Spooks probe ‘carefully orchestrated’ Tshwane power cuts

2014-07-02 16:04

The State Security Agency has been roped in to investigate the upsurge of power outages in the City of Tshwane as a result of cable theft, which has cost businesses huge amounts of money.

Thousands of Tshwane residents will also have to wait until Friday for power supply to be restored to their homes and businesses due to cable theft and vandalism at substations run by the city, mayor Sputla Ramokgopa said at a briefing today.

Ramokgopa said there was a strong suspicion that syndicates were working with city employees to “sabotage” power supply.

Ramokgopa apologised profusely to Tshwane residents who have been in the dark since Sunday.

The areas in Centurion have been worst affected. They include The Reeds, The Reeds South, Heuweloord, Hennopspark Industrial Area, Amberfield, Wierda Park and Brakfontein.

The spike in cable theft has caused the City of Tshwane to spend R20 million in the past four months on replacing stolen cables, while it spent just more than R30 million between July last year and June this year.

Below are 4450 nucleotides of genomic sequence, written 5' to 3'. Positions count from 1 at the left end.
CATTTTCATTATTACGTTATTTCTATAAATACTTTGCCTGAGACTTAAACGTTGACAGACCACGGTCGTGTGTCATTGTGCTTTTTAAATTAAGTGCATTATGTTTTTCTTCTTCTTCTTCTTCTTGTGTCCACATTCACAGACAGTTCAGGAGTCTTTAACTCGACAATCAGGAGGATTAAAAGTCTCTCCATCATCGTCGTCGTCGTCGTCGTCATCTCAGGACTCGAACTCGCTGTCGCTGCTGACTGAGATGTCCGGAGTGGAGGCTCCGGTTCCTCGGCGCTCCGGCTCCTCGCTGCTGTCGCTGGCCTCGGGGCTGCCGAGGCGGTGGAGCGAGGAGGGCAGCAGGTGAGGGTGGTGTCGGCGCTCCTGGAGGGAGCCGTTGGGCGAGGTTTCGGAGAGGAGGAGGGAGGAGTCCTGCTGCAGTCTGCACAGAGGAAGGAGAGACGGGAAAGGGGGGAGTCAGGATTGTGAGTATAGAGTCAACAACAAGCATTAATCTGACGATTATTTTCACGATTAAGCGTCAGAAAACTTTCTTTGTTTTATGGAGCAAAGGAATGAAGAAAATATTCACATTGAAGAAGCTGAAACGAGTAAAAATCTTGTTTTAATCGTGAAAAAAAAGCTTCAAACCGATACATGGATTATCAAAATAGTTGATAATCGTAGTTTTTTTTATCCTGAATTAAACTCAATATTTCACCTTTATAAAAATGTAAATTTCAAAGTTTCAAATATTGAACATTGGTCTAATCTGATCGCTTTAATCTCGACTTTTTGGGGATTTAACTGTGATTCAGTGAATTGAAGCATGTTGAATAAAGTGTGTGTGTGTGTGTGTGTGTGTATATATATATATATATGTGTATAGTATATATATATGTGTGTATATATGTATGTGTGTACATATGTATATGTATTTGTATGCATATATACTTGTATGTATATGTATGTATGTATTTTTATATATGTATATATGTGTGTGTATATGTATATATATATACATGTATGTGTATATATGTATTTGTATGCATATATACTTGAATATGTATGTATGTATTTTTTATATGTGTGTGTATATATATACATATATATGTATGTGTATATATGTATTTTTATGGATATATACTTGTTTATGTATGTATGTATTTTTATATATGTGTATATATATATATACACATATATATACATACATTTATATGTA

More than 450 cases of cable theft have been reported since April, something Ramokgopa said was a huge concern since water treatment plants, which also need power to run, were also affected. In one case, it resulted in water contamination last year.

The recent damage at the Brakfontein and Kentron substations, where thieves gained entry through the window, vandalised the substation and stole cables, will cost about R8 million to restore, said Ramokgopa.

“The impact of these acts on the economy of the city and the disruption of social services to our communities is an opportunity to apologise to those affected and call for a closer partnership with the business communities, law enforcement agencies and community in dealing with this scourge,” said Ramokgopa.

New measures have been taken, including deploying security guards at each substation, to prevent a recurrence of cable theft and protect the power network, said Ramokgopa.

These included closed-circuit surveillance, stricter access control and paying rewards to whistle-blowers who supply information that lead to the successful prosecution of cable thieves.

Other measures included privately prosecuting offenders, getting the State Security Agency to investigate, using chips to trace stolen material and embarking on a campaign asking businesses not to hire or trade with those involved in cable theft.

Ramokgopa said the mayoral committee would have to decide whether to go ahead with offering cash rewards to whistle-blowers as this was a decision that could only be taken by that body.

“From what we’ve seen, you can clearly see that the cable theft is carefully orchestrated by syndicates to sabotage power supply,” said Ramokgopa.

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